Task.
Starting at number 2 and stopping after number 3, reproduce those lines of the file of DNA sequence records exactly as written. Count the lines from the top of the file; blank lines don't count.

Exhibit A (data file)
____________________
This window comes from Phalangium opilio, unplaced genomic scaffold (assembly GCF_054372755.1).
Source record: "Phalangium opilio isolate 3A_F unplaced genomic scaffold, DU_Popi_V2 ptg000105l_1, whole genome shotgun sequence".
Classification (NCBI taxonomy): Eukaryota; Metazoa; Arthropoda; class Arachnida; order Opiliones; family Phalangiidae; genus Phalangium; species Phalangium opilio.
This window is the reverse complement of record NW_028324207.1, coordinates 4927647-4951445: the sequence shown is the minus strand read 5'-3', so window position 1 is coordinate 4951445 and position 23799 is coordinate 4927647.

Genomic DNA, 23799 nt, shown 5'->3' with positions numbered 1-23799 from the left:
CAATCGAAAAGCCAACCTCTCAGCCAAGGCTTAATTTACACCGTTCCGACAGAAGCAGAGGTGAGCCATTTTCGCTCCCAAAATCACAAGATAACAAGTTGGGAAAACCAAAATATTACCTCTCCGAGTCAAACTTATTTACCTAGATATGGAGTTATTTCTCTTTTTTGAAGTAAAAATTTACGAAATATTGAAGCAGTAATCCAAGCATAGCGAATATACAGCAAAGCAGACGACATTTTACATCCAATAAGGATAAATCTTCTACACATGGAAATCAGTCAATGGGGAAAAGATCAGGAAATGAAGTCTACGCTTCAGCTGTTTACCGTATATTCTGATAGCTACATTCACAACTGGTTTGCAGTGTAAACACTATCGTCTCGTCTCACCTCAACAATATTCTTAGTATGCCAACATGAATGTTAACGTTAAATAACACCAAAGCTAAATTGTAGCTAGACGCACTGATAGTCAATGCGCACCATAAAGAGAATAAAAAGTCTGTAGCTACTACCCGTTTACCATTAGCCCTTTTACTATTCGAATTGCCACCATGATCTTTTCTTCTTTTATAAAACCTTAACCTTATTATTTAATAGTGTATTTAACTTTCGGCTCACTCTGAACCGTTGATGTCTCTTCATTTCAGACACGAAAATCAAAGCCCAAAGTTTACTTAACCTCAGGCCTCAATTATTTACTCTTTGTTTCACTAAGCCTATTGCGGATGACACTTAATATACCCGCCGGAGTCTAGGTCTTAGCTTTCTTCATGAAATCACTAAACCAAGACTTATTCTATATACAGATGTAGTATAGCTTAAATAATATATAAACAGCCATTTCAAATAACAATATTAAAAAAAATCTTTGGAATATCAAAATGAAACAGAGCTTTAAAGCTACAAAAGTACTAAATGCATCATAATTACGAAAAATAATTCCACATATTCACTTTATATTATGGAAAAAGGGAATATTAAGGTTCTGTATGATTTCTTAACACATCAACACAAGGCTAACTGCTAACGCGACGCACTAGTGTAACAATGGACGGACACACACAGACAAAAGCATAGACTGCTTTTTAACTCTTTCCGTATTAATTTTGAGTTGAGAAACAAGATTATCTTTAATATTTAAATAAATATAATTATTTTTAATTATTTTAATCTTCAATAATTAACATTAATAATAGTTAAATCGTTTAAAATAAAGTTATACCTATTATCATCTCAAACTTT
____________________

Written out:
Source record: "Phalangium opilio isolate 3A_F unplaced genomic scaffold, DU_Popi_V2 ptg000105l_1, whole genome shotgun sequence".
Classification (NCBI taxonomy): Eukaryota; Metazoa; Arthropoda; class Arachnida; order Opiliones; family Phalangiidae; genus Phalangium; species Phalangium opilio.